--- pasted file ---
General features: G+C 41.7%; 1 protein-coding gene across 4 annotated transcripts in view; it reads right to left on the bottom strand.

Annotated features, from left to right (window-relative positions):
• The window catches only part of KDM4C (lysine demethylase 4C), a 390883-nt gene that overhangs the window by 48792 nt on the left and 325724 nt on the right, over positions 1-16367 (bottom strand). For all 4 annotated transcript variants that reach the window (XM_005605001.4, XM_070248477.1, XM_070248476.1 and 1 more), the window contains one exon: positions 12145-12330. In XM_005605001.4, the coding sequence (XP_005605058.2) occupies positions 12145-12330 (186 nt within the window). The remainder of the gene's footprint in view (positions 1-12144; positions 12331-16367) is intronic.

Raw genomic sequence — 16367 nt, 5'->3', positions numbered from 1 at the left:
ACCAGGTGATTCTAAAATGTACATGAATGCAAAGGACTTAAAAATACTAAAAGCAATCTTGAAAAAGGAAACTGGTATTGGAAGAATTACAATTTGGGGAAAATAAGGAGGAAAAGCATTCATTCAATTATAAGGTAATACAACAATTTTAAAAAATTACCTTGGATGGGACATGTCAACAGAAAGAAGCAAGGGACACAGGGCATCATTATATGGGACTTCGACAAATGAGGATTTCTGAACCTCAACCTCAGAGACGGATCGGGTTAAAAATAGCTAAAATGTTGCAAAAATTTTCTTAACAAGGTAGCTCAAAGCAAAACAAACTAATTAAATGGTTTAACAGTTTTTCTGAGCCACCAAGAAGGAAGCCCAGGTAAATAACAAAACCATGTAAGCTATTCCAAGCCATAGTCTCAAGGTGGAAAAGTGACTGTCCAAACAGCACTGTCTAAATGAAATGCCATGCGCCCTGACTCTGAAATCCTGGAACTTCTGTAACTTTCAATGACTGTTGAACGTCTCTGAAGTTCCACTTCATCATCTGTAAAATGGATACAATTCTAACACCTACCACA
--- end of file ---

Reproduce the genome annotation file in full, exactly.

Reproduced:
General features: G+C 41.7%; 1 protein-coding gene across 4 annotated transcripts in view; it reads right to left on the bottom strand.

Annotated features, from left to right (window-relative positions):
• The window catches only part of KDM4C (lysine demethylase 4C), a 390883-nt gene that overhangs the window by 48792 nt on the left and 325724 nt on the right, over positions 1-16367 (bottom strand). For all 4 annotated transcript variants that reach the window (XM_005605001.4, XM_070248477.1, XM_070248476.1 and 1 more), the window contains one exon: positions 12145-12330. In XM_005605001.4, the coding sequence (XP_005605058.2) occupies positions 12145-12330 (186 nt within the window). The remainder of the gene's footprint in view (positions 1-12144; positions 12331-16367) is intronic.

Raw genomic sequence — 16367 nt, 5'->3', positions numbered from 1 at the left:
ACCAGGTGATTCTAAAATGTACATGAATGCAAAGGACTTAAAAATACTAAAAGCAATCTTGAAAAAGGAAACTGGTATTGGAAGAATTACAATTTGGGGAAAATAAGGAGGAAAAGCATTCATTCAATTATAAGGTAATACAACAATTTTAAAAAATTACCTTGGATGGGACATGTCAACAGAAAGAAGCAAGGGACACAGGGCATCATTATATGGGACTTCGACAAATGAGGATTTCTGAACCTCAACCTCAGAGACGGATCGGGTTAAAAATAGCTAAAATGTTGCAAAAATTTTCTTAACAAGGTAGCTCAAAGCAAAACAAACTAATTAAATGGTTTAACAGTTTTTCTGAGCCACCAAGAAGGAAGCCCAGGTAAATAACAAAACCATGTAAGCTATTCCAAGCCATAGTCTCAAGGTGGAAAAGTGACTGTCCAAACAGCACTGTCTAAATGAAATGCCATGCGCCCTGACTCTGAAATCCTGGAACTTCTGTAACTTTCAATGACTGTTGAACGTCTCTGAAGTTCCACTTCATCATCTGTAAAATGGATACAATTCTAACACCTACCACA